(Non)formation of Methanol by Direct Hydrogenation of Formate on Copper Catalysts
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- (Non)formation of Methanol by Direct Hydrogenation of Formate on Copper Catalysts
- Yand, Yong; Mims, C.A.; Disselkamp, R.S; Kwak, Jahun; Peden, Charles H.F.; Campbell, C. T.
- WATER-GAS SHIFT; FORMIC-ACID; SUPPORTED COPPER; KINETICS; CU(111); ADSORPTION; CU/SIO2; CU(100); CO2; DECOMPOSITION
- Issue Date
- AMER CHEMICAL SOC
- JOURNAL OF PHYSICAL CHEMISTRY C, v.114, no.40, pp.17205 - 17211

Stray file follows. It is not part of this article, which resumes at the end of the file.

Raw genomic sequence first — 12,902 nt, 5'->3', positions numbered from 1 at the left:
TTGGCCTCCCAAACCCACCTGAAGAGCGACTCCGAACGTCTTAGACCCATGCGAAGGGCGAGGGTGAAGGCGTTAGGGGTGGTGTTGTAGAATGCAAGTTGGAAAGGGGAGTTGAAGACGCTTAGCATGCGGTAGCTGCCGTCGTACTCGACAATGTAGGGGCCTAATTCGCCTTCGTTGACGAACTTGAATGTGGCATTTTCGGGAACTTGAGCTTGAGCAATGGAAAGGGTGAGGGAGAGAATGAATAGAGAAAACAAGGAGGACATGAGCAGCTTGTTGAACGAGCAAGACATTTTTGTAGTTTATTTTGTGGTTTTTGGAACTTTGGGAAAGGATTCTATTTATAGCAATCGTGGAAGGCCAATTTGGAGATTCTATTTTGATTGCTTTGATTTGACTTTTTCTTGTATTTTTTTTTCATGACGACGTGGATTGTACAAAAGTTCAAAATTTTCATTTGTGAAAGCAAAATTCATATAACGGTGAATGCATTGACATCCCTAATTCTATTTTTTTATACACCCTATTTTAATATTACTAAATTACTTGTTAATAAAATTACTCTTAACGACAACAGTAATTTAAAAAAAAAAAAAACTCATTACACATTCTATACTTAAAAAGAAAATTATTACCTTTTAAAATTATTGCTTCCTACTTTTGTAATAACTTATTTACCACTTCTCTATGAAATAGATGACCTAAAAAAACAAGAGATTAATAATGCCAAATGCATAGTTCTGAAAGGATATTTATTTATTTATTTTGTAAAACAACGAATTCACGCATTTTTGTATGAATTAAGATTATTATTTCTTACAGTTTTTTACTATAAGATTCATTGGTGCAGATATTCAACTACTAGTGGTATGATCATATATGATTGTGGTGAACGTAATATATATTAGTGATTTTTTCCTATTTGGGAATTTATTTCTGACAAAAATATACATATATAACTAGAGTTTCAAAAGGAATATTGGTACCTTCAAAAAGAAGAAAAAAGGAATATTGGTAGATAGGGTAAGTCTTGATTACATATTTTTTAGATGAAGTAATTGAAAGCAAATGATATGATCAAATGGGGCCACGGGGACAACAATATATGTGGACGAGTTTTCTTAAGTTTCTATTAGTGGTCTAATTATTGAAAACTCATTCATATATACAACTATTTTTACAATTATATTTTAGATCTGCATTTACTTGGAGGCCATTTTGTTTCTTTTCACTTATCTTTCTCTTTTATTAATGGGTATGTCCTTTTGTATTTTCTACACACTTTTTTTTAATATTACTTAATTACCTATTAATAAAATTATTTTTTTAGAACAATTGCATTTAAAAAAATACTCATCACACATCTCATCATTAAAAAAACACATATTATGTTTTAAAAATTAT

- We have attempted to hydrogenate adsorbed formate species on copper catalysts to probe the importance of this postulated mechanistic step in methanol synthesis. Surface formate coverages up to 0,25 were produced at temperatures between 413 and 453 K on supported (Cu/SiO(2)) copper and unsupported copper catalysts. The adlayers were produced; by various methods including (1) steady-state catalytic conditions in CO(2)-H(2) (3:1, 6 bar) atmospheres ad (2) exposure of the catalysts to formic acid. As reported in previous work, the catalytic surface at steady state contains bidentate formate species with coverages up to saturation levels of similar to 0.25 at the law temperatures of this study. The reactivity of these formate adlayers was investigated :it relevant reaction temperatures in atmospheres containing up to 6 bar H(2) partial pressure by simultaneous mass spectrometry (MS) and infrared (IR) spectroscopy measurements. The yield of methanol during the attempted hydrogenation ("titration") of these adlayers was insignificant (<0.2 mol % of the formate adlayer), even in dry hydrogen partial pressures up to 6 bar. Hydrogen titration of formate species produced from formic acid also failed to produce significant quantities of methanol, and attempted titration in consisting of CO-hydrogen mixtures or dry CO(2) was also unproductive. The formate decomposition kinetics, measured by IR, was also unaffected by these changes in the gas composition. Similar experiments on unsupported copper also failed to show any methanol. From these results, we conclude that methanol synthesis on copper cannot result from the direct hydrogenation of (bidentate) formate species in simple steps involving adsorbed H species alone. Furthermore, experiments performed on both supported (Cu/SiO(2)) and unsupported copper catalysts gave similar results, implying that the methanol synthesis reaction mechanism involves only metal surface chemistry. Pre-exposure of the bidentate formate adlayer to oxidation by O(2) or N(2)O produces a change to a monodentate configuration. Attempted titration of this monodentate formate/O coadsorbed layer in dry hydrogen produces significant quantities of methanol, although decomposition of formate to carbon dioxide and hydrogen remains the dominant reaction pathway. Simultaneous production of, water is also observed during this titration as the copper surface is rereduced. These results indicate that coadsorbates related to surface oxygen or water-derived species may be critical to methanol production on copper, perhaps assisting in the hydrogenation of adsorbed formate to adsorbed methoxyl.
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